Spatiotemporal variations in temperature persistence in the south-central United States

Zachary T. Leasor, Steven M. Quiring, Trent W. Ford, D. Brent McRoberts

Research output: Contribution to journalArticlepeer-review


Improved seasonal forecasting can help to mitigate the impacts of prolonged extreme heat, a prominent climate hazard in the south-central United States. Temperatures in this region exhibit significant temporal autocorrelation on monthly to seasonal timescales, and the magnitude of temperature persistence can provide useful information for seasonal climate forecasts. This study examines spatiotemporal variations in temperature persistence in the south-central US using high-resolution temperature data from 1900−2015. Consistent with previous studies, temperature persistence varies substantially across the region and is strongest during the summer months. Statistically significant temporal autocorrelations are primarily observed on a monthly timescale; however, at some locations, temperature persistence is also statistically significant at 3 mo timescales. This research builds upon previous findings by using the skill of monthly persistence forecasts to examine how temperature persistence varies with the magnitude of temperature anomalies. Results show that forecast skill regularly increases as the magnitude of the temperature anomalies increase. For example, anomalously warm temperatures during the spring can serve as an early warning for a warmer than normal summer. Our results suggest that persistence forecasts can aid in the subseasonal-to-seasonal prediction of temperatures, particularly when anomalous conditions occur.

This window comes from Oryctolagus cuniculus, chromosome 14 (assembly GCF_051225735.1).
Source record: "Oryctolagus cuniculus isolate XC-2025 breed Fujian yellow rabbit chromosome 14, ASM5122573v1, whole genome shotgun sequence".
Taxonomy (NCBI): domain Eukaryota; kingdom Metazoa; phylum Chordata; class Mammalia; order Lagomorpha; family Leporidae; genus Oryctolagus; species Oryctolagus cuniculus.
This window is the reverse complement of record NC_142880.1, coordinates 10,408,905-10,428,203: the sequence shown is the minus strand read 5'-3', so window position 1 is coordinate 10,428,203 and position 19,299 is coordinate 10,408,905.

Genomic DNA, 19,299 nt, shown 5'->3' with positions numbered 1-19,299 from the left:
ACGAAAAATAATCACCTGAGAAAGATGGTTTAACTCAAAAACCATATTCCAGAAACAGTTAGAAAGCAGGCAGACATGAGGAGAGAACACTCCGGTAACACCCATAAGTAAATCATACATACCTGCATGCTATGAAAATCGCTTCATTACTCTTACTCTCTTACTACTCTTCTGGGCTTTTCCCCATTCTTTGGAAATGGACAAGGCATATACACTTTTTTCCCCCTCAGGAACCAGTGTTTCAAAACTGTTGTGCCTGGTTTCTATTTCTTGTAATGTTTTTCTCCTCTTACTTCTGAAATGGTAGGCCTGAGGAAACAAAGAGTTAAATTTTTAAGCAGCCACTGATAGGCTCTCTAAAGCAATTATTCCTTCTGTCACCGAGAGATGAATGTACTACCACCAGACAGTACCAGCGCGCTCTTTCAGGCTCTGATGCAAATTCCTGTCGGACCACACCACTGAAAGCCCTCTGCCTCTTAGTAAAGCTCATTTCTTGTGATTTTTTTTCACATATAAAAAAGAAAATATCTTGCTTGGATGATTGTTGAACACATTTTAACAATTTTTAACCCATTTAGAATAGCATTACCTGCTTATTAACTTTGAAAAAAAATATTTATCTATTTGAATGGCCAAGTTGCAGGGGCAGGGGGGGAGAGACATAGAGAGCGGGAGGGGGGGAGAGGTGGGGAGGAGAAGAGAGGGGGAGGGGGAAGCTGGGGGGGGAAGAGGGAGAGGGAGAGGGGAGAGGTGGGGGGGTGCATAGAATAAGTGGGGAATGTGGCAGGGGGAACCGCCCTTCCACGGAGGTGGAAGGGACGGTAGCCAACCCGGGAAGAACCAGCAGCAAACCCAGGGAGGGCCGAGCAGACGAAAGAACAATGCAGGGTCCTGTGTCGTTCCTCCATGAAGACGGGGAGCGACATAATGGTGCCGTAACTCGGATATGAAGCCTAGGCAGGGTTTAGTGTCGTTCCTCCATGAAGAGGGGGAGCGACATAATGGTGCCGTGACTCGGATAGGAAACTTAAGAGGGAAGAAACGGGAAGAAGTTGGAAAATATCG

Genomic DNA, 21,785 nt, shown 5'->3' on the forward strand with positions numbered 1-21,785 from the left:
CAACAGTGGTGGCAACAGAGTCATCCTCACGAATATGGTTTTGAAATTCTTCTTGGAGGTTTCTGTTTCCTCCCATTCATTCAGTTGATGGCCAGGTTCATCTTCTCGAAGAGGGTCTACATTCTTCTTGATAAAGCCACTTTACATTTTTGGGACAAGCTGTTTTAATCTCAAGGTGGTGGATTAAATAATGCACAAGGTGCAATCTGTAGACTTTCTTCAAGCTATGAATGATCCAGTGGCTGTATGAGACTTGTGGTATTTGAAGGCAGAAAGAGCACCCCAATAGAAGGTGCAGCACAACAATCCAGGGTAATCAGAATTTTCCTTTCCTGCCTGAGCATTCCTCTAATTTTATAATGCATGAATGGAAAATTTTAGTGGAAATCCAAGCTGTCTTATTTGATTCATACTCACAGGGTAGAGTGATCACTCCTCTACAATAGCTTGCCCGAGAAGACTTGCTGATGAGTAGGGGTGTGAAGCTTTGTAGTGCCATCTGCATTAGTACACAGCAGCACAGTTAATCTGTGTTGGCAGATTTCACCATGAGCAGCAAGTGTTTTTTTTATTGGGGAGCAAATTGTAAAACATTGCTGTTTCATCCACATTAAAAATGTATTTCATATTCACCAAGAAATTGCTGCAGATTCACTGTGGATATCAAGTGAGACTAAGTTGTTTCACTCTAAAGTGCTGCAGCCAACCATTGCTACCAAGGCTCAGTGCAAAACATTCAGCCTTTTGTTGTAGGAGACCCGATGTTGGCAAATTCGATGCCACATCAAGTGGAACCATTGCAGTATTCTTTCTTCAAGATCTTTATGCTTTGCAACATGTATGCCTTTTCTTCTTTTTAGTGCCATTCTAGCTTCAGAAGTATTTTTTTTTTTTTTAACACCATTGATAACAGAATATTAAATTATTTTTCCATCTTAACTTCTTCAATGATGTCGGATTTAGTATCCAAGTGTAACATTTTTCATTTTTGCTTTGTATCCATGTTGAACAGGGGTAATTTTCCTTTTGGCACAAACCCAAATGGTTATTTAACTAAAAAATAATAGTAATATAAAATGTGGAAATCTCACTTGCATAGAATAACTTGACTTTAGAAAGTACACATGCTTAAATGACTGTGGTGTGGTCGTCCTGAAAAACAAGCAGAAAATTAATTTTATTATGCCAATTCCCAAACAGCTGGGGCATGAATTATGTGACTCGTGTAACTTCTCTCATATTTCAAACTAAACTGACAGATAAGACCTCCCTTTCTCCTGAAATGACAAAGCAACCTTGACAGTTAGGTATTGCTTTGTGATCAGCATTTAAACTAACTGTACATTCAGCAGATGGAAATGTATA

Original languageEnglish (US)
Pages (from-to)181-192
Number of pages12
JournalClimate Research
Issue number2
StatePublished - Feb 21 2019
Externally publishedYes


  • Air temperature
  • Climate
  • High temperature events
  • Seasonal forecasting
  • Variability

ASJC Scopus subject areas

  • Environmental Chemistry
  • Environmental Science(all)
  • Atmospheric Science


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